Martin Walker is a former Guardian journalist turned best-selling novelist who has been based in the Dordogne for more than 20 years.
Some weeks ago, Patrick Barde, an energetic young winemaker at Château Le Raz, described the glum mood preceding Sunday’s shock victory for the far-right National Rally party (RN) in the Bergerac vineyards of France.
“Normally, in the vineyards, we expect one bad year in five,” he told me. This time, “we have just had five [bad] years with one good year, and this sixth year looks grim as well. And now the Ukraine war has hit us with a shortage of bottles.”
He was right. After the April frosts, which killed off many of his young grape buds this spring, a devastating hailstorm hit the region last week — so heavy that it smashed greenhouses and speckled car roofs across the Bergerac with little dents, it also wrecked vineyard after vineyard. For many, there will be no harvest this autumn.
And now, the resulting political verdict is in. Marine Le Pen’s far-right party has won its first National Assembly seat in the Dordogne region — a bastion of center-left votes since 1871 — and it was no fluke.
Even for the one seat that President Emmanuel Macron’s alliance won in the north of the region, the vote went three ways — 36 percent for the Ensemble alliance, 34 percent for the NUPES left-green coalition, and 30 percent for Le Pen’s RN.
One reason for this is that rural voters feel left behind and neglected by Paris elites, whether in terms of local wages, job prospects, regional investment or the number of available healthcare professionals.
In 2015, French demographer Hervé Le Bras had produced a startling analysis of politics and rural life, which concluded that “the further you are from a railway station, the more likely you are to vote from the Front National.” And the rise in petrol and diesel prices in a region ill-served by public transport, coupled with the surge in food prices over the last month, has only added to the region’s economic woes. The Ukraine war has also raised the cost of heating and swelled the mood of rural discontent that had launched the Yellow Jackets protests across France.
Born in 2018 as a rural protest movement against increased fuel prices, at their peak, the Yellow Jackets were said to number some 3 million people. Their demonstrations, some of which turned violent, forced Macron to back down from his plans to raise fuel taxes on environmental grounds. But what had equally enraged rural drivers was his decision to impose lower speed limits on all country roads, which sharply increased commuting times for rural dwellers.
But despite the shocked tones of newscasters at the success of Le Pen’s record tally of seats in the National Assembly, the most dramatic feature of this year’s election was half the population’s refusal to vote.
And that startlingly low turnout of 50 percent is even worse than it looks.
In my village, and across much of rural France, one in eight of the voters who turned up, cast a blank or spoiled ballot. They did their civic duty by showing up, but still refused to vote. And across France, more than 1.7 million voters did the same.
However, put the dismaying fact that more than half of French voters declined to cast a vote to one side, and the overall figures don’t actually look that disastrous for democracy. Macron’s coalition won 8 million votes; NUPES, the left-green alliance, won 6.5 million votes and Le Pen’s RN won 3.6 million votes — less than a quarter of the combined votes of the two main winners.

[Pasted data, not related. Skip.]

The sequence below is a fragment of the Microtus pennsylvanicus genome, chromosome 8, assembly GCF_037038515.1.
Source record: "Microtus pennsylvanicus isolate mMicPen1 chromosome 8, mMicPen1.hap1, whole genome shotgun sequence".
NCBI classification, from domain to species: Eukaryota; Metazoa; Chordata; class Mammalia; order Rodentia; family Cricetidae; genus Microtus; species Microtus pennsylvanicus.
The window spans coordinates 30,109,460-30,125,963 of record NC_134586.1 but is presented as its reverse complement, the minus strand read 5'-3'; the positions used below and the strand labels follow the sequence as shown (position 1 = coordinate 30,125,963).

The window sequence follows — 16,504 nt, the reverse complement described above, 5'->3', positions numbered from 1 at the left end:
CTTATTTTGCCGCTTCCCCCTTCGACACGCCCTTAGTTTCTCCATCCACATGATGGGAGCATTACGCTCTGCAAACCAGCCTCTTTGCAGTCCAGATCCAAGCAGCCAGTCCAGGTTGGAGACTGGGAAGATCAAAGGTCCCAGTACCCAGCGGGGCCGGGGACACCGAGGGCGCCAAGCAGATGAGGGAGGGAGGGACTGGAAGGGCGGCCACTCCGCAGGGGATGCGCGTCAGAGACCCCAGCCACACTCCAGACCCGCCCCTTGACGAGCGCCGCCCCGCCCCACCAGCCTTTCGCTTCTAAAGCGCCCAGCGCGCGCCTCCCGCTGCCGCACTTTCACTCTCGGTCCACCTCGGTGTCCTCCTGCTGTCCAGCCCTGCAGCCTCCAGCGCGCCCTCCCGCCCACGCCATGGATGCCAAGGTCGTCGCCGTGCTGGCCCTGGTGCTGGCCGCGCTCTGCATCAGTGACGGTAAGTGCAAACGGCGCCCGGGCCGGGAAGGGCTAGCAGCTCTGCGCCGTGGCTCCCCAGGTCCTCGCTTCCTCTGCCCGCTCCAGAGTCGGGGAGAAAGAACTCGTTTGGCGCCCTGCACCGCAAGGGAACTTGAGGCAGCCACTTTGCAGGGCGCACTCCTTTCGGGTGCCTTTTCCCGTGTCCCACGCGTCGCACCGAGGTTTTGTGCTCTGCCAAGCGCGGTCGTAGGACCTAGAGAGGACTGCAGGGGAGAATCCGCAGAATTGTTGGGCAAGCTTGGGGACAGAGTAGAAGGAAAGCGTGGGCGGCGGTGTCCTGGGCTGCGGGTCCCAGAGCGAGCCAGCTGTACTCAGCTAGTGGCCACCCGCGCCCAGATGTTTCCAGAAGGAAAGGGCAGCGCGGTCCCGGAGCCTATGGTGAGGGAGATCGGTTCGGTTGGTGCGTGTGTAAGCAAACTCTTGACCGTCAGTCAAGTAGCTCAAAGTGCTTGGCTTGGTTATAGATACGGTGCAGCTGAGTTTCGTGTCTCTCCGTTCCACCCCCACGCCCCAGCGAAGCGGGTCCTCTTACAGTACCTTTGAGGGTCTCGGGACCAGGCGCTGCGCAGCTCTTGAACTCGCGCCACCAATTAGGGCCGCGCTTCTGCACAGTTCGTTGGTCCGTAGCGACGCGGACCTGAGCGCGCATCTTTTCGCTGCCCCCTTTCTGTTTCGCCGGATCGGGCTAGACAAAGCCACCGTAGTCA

France is not turning fascist.
But voters are glum. They are disappointed in Macron’s modest record in office, disillusioned with conventional politics, and rural voters, in particular, wanted to send a message to Paris.
All the money and investment seems to go to Paris and the big cities. For example, in the Dordogne, we have 134 doctors for every 100,000 inhabitants, compared to 248 doctors per 100,000 people in Paris. And from 2010 to 2021, the number of doctors in the Dordogne fell by 20 percent. The shortage of dentists is even worse.
The same goes for transportation. You can now easily commute the 584 kilometers to Paris from Bordeaux in just two hours, but it takes me more than that to travel the 160 kilometers to Bordeaux from my village — even without counting the 10-kilometer trek to the nearest station. Many of my friends are more than 50 kilometers from any station at all.
Still, the Dordogne remains a delightful place to live, which also explains part of Sunday’s vote. The population of the Dordogne has been rising — from about 370,000 in 1975 to 415,000 today — and most of the newcomers are elderly retirees from the north and east of France, where the vote for Le Pen has always been higher.
The newcomers brought their politics with them, and they brought along a new problem as well — one in seven of the population is now over the age of 75. And one feature the elderly have in common across Europe and North America is that they are much more likely to vote than the young. In France, on Sunday, while two-thirds of the over-60s voted, only one-third of the under-35s did.
The reasons for Sunday’s result are manifold, and upon closer inspection, not all that surprising. However, I suspect that one lasting lesson of the vote could be that France’s rural young voters realize casting their ballot is a powerful way to get political attention — even if they have to vote for an extremist party to do it.